Green and Conservative councillors joined forces to lay the blame for delays to the King Alfred redevelopment at the Labour administration’s door.
A motion put forward by Conservative councillor Robert Nemeth formally censured the Labour team running Brighton and Hove City Council.
It also asked for a named councillor to oversee the project and called on the council to maximise the proportion of affordable housing and sports facilities on the site.
The council chose Crest Nicholson to build a new leisure centre and hundreds of homes on the site of the current King Alfred Leisure Centre in January 2016.
But almost three years later Crest and the council have yet to sign a key contract despite extra funding being made available to the housebuilding company.
Councillor Nemeth told a meeting of the full council on Thursday (14 December): “The King Alfred is Hove’s biggest ever site scheme.
“No one who is accountable is immersed in it, driving it, chasing it and scrutinising it.”
He said that Alan Robins, the chair of the council’s Tourism, Development and Culture Committee, was the ideal candidate but Councillor Robins was not a member of the King Alfred Project Board or the Strategic Delivery Board.
The King Alfred Project Board had not met since 2016, which Councillor Nemeth attributed to the difficult questions asked by him and Green councillor Tom Druitt.
Councillor Nemeth said that Crest Nicholson was a “ruthless business focused solely on profit”, adding: “The situation, as it is, is scandalous. There should have been a deal in place when they were picked.
“This is exactly the sort of thing that should have been made clear.
“Signing within weeks was a requirement. It’s the sort of language Crest speak and understand.”
Central Hove Labour councillor Clare Moonan said the she was speaking on behalf of her community because the King Alfred was in her ward. She said that the current plans were one of several over the years.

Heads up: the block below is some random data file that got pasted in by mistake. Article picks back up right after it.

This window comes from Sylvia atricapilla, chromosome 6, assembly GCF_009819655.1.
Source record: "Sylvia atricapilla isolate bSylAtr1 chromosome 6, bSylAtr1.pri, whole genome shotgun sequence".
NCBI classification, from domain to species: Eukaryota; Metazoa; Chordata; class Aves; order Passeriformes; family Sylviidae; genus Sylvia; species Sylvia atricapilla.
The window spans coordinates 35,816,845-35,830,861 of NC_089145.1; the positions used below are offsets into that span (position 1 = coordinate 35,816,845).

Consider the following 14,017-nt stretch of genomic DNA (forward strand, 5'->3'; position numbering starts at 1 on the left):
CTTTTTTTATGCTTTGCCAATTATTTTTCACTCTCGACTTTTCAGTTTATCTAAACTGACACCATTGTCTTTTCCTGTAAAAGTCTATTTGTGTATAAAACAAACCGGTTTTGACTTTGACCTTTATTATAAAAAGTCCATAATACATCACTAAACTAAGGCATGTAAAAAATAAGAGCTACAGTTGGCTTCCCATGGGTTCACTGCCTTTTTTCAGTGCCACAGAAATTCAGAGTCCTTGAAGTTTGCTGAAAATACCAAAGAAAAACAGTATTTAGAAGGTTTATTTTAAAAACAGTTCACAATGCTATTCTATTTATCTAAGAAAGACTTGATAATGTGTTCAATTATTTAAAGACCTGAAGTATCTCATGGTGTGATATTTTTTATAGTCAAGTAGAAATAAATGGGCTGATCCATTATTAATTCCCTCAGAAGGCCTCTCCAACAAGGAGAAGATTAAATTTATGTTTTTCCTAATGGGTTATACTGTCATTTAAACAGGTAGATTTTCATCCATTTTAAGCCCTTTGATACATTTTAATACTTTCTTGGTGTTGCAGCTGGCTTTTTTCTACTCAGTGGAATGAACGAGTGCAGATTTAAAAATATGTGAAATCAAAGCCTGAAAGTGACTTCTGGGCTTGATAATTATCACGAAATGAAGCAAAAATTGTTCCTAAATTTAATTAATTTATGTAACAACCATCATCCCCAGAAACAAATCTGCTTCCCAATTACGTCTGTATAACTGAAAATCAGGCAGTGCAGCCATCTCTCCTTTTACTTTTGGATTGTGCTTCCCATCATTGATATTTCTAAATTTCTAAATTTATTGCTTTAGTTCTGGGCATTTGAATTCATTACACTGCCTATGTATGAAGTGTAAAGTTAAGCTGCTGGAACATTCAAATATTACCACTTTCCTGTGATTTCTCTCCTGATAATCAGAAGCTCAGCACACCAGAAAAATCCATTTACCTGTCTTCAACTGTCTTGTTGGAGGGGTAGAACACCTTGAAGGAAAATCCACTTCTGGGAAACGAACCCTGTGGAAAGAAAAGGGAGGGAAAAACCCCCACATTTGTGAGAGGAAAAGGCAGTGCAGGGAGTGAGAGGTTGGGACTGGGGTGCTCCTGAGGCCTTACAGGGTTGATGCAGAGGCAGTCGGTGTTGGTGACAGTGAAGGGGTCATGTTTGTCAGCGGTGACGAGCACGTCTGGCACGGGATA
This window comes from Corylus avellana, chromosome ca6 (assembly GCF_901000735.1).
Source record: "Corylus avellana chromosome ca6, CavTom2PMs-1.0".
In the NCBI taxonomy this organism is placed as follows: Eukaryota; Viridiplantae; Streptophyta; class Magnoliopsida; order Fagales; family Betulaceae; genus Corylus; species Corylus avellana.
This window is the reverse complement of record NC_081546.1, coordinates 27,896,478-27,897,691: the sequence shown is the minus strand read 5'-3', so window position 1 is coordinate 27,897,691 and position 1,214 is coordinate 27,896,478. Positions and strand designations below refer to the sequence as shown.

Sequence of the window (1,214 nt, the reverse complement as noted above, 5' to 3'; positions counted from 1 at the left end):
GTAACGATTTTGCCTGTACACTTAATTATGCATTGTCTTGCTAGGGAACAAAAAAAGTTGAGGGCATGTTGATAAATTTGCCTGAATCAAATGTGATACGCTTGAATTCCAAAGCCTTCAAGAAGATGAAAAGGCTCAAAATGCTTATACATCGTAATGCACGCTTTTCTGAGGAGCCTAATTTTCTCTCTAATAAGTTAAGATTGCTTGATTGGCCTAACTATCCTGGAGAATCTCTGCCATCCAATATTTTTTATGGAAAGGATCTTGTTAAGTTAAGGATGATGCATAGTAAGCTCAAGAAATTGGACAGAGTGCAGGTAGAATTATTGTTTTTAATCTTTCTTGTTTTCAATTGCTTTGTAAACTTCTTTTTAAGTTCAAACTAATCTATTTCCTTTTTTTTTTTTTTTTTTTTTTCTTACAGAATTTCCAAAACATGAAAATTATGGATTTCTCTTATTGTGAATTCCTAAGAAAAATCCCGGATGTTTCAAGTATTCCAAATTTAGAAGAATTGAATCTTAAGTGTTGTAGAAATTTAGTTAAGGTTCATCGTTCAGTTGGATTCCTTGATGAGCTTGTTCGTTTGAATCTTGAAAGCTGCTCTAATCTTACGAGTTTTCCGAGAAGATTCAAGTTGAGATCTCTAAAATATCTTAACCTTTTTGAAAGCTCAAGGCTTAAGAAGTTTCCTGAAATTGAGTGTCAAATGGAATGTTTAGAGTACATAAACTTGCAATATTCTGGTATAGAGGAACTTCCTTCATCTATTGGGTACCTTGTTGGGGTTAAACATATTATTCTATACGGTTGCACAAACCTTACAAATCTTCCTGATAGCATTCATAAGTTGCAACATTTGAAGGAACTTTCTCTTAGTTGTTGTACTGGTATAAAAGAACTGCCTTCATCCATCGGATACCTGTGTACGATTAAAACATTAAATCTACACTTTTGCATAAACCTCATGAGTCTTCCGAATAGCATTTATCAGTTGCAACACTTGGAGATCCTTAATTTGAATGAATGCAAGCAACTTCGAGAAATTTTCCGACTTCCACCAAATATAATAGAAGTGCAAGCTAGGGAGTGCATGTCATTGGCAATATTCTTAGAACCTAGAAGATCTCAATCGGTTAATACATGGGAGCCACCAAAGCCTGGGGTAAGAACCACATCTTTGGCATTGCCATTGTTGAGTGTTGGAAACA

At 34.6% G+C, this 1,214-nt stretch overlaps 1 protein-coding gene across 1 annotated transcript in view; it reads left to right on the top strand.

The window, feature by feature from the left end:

Councillor Moonan said: “Councillor Nemeth says, why isn’t there a lead member? If there was a lead member, he would be saying, why isn’t it cross-party? Or which committee does it go to?
“If it was under a committee, he’d be saying, why isn’t it under a cross-party project board?
“Whatever we’ve got, he doesn’t want it. He wants something else. Let’s stop focusing on the process. Let’s solve the problem.”
The Labour council leader Daniel Yates said that there were 49 days left to get the deal sealed and he criticised Conservative councillors for “petty political point scoring”.
Councillor Yates said: “Nobody comes out of the last three and a half years as shining but no one comes out of the last three and a half decades with a shiny look.
“The council as landowner, the developer or the other schemes that have come through and come and gone.
“We have seen decades of failed schemes, generations of failed schemes.”
Councillor Yates said that he would not take credit or blame for the current King Alfred proposals and said that Councillor Nemeth had sat on the board responsible for the project.
He added: “We should all play our part and should all get it done.
“We should not be getting a leaflet out of it. We need to be delivering for this city.
“We should all take our piece of responsibility and take our share of the solution too. We have 49 days left.”
Labour tried to amend Councillor Nemeth’s motion to censure all parties but the amendment was defeated by Conservative and Green councillors.
Green councillor David Gibson put forward an amendment asking the council’s chief executive Geoff Raw write to Crest Nicholson expressing dismay that £15.2 million in government funding was considered not enough to fund adequate “affordable” housing.
The amendment also insisted that 20 per cent of the homes planned for the King Alfred site should be classed as affordable housing.
Councillor Gibson also said that there should be a “plan B” for the council to bring the scheme in-house if Crest Nicholson did not sign an agreement in January.
Councillor Gibson said: “The motion doesn’t properly recognise the responsibility and failings of the developer Crest Nicholson and fails to express the anger people feel about how they behaved.
“People tell me how cross they are how a developer is trying to wriggle out of an inadequate 20 per cent of affordable homes.”
Green convenor Councillor Phélim Mac Cafferty said that the amendment underlined his group’s concerns and unhappiness about Crest Nicholson’s position.
He said: “This is an unacceptable way to treat councillors and the city and ride roughshod over my residents and the people of Hove who have suffered for far too long with the uncertainty surrounding their leisure facilities.
“If the market fails to respond to the demands we want on the site, the council should explore all options including in-house to ensure we have a secure development in the future.”
Councillors voted unanimously in favour of the Green amendment.
The final deadline for Crest Nicholson to sign up to the £230 million project to build a new leisure centre – with a swimming pool, basement parking and housing – is Thursday 31 January.